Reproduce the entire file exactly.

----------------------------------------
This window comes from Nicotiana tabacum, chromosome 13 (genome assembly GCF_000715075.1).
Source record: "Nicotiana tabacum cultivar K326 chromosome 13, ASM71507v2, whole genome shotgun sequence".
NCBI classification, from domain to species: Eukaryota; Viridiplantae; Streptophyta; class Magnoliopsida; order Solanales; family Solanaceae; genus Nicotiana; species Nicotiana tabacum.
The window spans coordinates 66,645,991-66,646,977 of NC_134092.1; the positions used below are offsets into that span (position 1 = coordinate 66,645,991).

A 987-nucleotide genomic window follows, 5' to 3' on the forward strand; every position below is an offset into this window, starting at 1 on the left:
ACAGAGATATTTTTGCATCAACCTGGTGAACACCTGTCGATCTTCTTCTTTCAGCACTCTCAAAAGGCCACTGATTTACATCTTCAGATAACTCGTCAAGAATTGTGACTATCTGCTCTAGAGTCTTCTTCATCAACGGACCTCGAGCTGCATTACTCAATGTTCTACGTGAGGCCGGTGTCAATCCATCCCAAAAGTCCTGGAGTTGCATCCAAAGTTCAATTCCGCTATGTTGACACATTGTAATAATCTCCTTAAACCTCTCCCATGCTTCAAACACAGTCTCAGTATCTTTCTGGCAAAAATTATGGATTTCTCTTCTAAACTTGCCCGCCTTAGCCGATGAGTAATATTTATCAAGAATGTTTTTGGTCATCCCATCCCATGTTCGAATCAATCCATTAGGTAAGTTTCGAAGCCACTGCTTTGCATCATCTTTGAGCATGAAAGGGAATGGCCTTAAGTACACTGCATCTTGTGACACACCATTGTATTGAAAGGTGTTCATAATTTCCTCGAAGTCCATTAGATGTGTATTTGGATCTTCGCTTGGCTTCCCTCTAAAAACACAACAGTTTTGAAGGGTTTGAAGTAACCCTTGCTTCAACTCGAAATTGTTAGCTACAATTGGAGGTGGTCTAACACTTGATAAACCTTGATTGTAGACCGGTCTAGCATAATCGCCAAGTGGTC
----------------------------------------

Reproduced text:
This window comes from Nicotiana tabacum, chromosome 13 (genome assembly GCF_000715075.1).
Source record: "Nicotiana tabacum cultivar K326 chromosome 13, ASM71507v2, whole genome shotgun sequence".
NCBI classification, from domain to species: Eukaryota; Viridiplantae; Streptophyta; class Magnoliopsida; order Solanales; family Solanaceae; genus Nicotiana; species Nicotiana tabacum.
The window spans coordinates 66,645,991-66,646,977 of NC_134092.1; the positions used below are offsets into that span (position 1 = coordinate 66,645,991).

A 987-nucleotide genomic window follows, 5' to 3' on the forward strand; every position below is an offset into this window, starting at 1 on the left:
ACAGAGATATTTTTGCATCAACCTGGTGAACACCTGTCGATCTTCTTCTTTCAGCACTCTCAAAAGGCCACTGATTTACATCTTCAGATAACTCGTCAAGAATTGTGACTATCTGCTCTAGAGTCTTCTTCATCAACGGACCTCGAGCTGCATTACTCAATGTTCTACGTGAGGCCGGTGTCAATCCATCCCAAAAGTCCTGGAGTTGCATCCAAAGTTCAATTCCGCTATGTTGACACATTGTAATAATCTCCTTAAACCTCTCCCATGCTTCAAACACAGTCTCAGTATCTTTCTGGCAAAAATTATGGATTTCTCTTCTAAACTTGCCCGCCTTAGCCGATGAGTAATATTTATCAAGAATGTTTTTGGTCATCCCATCCCATGTTCGAATCAATCCATTAGGTAAGTTTCGAAGCCACTGCTTTGCATCATCTTTGAGCATGAAAGGGAATGGCCTTAAGTACACTGCATCTTGTGACACACCATTGTATTGAAAGGTGTTCATAATTTCCTCGAAGTCCATTAGATGTGTATTTGGATCTTCGCTTGGCTTCCCTCTAAAAACACAACAGTTTTGAAGGGTTTGAAGTAACCCTTGCTTCAACTCGAAATTGTTAGCTACAATTGGAGGTGGTCTAACACTTGATAAACCTTGATTGTAGACCGGTCTAGCATAATCGCCAAGTGGTC